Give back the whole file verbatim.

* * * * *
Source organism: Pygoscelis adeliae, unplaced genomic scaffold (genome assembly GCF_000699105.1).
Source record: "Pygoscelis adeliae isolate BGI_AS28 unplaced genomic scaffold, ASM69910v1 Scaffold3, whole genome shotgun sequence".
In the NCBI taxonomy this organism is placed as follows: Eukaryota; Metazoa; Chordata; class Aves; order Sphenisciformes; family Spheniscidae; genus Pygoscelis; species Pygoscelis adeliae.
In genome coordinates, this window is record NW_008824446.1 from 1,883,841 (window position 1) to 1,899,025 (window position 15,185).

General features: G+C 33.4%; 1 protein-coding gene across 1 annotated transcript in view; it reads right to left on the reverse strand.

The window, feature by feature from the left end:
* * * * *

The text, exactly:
Source organism: Pygoscelis adeliae, unplaced genomic scaffold (genome assembly GCF_000699105.1).
Source record: "Pygoscelis adeliae isolate BGI_AS28 unplaced genomic scaffold, ASM69910v1 Scaffold3, whole genome shotgun sequence".
In the NCBI taxonomy this organism is placed as follows: Eukaryota; Metazoa; Chordata; class Aves; order Sphenisciformes; family Spheniscidae; genus Pygoscelis; species Pygoscelis adeliae.
In genome coordinates, this window is record NW_008824446.1 from 1,883,841 (window position 1) to 1,899,025 (window position 15,185).

General features: G+C 33.4%; 1 protein-coding gene across 1 annotated transcript in view; it reads right to left on the reverse strand.

The window, feature by feature from the left end: